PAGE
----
It is envisaged to capture this data element by selecting from a list containing the appropriate design options; A proposal is presented in Table 10 below. This is a subset of the codes defined in the DM&D/ECDS output technical specification, but narrowing down options if necessary makes input less cumbersome. These data elements capture the start date and time of the legal status classification period under the Mental Health Act. This data must be collected in conjunction with the Mental Health Act Legal Status Classification Code. The user may need to override if the person has been taken from another safe location, in which case the start date/time of arrival at the original security location must be recorded, or if the section is applied in the emergency room, although this is rare. THE MENTAL HEALTH ACT LEGAL STATUS CLASSIFICATION CODE (AT ADMISSION) is identical to the Mental Health Act Legal Status Classification Code attribute at admission. Subject to guardianship under section 7 of the Mental Health Act. For other applications of the Mental Health Act, for example, if the person is detained for further assessment, the date and time of the start of the deployment period must be entered, for example, by a nurse during a mental health triage (depending on the model of care). If a person previously detained under the MHA is taken to the emergency room, administrative or nursing staff must enter the person into the information system upon receipt of the records. Under the model of care, people who present to the emergency department and have mental health needs can be triaged. During this process or at any time during the patient`s stay in the emergency department, if it is necessary to use the MHA, the doctor must enter the details into the information system. Patients are often taken to the emergency room by police under section 136 of the Mental Health Act (MHA). This information helps determine the variation in potential mental health needs in the emergency department.
Their information should only be collected if a person going to the emergency room is officially detained under the MHA. In the case of emergency services, this is more common when the person has been stopped by police under section 136 and taken to the emergency room as a place of safety or treatment, although other uses of MHA may be applied in emergency rooms. Formally imprisoned under the Criminal Procedure (Insanity) Act 1964, as amended by the Criminal Procedure (Insanity and Incapacity to Plead) Act 1991. For most uses of the MHA in emergency departments, the expiry date and time can be automatically filled in by the information system once a Mental Health Act legal status classification code and start date/time have been entered (see Table 10 below). The user must have the option to override the default expiration date if necessary. This information is required for all patients who have a hospital provider spell, which involves the care of a psychiatric specialist counsellor or who have been released from such a hospital provider spell and who are required to receive supervised follow-up in accordance with the provisions of the Mental Health (Community Patients) Act 1995. A code that identifies the legal status classification of the MENTAL HEALTH ACT. Supervised Discharge (Mental Health (Community Patients) Act 1995) (discontinued on 3 November 2008 – but may apply to some patients until 3 May 2009). Note that the national «informal» code is used for PATIENTS who are not officially detained or supervised follow-up. The most common use of the MHA in emergency rooms is when a person is brought to a section 136. In this case, the start clock is when the patient is registered in the first safe place, and this will usually be the case when the person arrives at the emergency room.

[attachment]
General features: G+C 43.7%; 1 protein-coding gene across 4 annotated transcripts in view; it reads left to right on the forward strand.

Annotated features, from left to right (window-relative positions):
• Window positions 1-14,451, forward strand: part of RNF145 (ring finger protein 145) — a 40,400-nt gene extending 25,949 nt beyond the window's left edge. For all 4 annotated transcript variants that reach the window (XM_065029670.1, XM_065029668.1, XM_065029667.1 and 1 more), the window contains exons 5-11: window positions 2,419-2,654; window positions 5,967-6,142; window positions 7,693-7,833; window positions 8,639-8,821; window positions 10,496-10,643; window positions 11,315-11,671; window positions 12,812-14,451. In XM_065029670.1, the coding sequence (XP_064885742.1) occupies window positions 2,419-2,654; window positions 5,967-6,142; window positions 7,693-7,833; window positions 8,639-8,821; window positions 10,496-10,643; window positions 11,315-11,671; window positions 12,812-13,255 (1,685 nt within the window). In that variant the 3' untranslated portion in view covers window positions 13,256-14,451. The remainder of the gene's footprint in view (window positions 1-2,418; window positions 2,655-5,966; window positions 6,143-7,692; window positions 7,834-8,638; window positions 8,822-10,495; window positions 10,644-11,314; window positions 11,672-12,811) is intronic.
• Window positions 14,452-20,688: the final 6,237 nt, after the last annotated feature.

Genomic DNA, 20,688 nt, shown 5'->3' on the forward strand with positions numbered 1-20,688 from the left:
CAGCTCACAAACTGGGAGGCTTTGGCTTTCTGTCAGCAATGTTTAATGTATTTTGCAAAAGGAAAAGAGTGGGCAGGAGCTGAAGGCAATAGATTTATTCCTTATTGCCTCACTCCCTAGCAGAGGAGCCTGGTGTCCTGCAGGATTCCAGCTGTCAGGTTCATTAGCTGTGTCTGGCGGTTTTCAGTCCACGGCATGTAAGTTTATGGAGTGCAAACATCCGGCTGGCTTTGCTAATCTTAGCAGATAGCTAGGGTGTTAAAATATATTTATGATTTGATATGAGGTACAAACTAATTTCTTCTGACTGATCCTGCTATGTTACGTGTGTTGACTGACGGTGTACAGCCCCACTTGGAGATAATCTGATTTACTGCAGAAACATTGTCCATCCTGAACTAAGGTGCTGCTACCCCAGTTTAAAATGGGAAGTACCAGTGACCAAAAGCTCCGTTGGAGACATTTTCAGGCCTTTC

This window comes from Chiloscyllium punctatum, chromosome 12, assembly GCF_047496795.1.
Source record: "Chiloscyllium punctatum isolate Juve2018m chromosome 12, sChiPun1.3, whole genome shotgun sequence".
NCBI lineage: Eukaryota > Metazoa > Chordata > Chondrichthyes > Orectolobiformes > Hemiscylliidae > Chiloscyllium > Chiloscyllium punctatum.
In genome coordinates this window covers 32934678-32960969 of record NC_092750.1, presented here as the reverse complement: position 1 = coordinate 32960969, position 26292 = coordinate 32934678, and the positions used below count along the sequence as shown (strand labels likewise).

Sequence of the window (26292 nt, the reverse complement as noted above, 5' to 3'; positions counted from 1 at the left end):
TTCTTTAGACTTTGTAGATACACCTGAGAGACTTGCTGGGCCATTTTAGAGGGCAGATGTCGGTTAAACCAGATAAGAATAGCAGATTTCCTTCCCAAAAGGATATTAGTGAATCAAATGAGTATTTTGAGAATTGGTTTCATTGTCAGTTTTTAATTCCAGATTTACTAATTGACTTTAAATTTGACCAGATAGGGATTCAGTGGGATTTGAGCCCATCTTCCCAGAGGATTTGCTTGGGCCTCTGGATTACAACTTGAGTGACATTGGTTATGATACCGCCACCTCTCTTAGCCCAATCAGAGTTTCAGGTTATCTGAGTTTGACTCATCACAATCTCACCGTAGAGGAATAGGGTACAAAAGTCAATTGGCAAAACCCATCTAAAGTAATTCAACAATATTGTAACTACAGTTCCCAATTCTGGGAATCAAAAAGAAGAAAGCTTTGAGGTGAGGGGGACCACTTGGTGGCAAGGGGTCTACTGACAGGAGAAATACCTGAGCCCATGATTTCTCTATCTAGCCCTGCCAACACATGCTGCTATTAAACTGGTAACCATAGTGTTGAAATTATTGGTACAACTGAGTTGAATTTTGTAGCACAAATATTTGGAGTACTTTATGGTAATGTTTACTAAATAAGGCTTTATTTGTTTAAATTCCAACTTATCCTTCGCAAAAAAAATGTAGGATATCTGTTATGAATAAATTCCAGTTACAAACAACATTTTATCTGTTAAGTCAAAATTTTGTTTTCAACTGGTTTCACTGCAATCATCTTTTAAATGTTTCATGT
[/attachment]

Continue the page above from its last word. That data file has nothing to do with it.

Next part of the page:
In this case, the start date/time of the Legal Status Classification Act of the Assignment Status Act can be automatically filled in from the date/time of arrival of emergency care, with the possibility of being replaced by a user. Determine when the classification of legal status under the Mental Health Act began for an individual. Officially detained under section 2 of the Mental Health Act.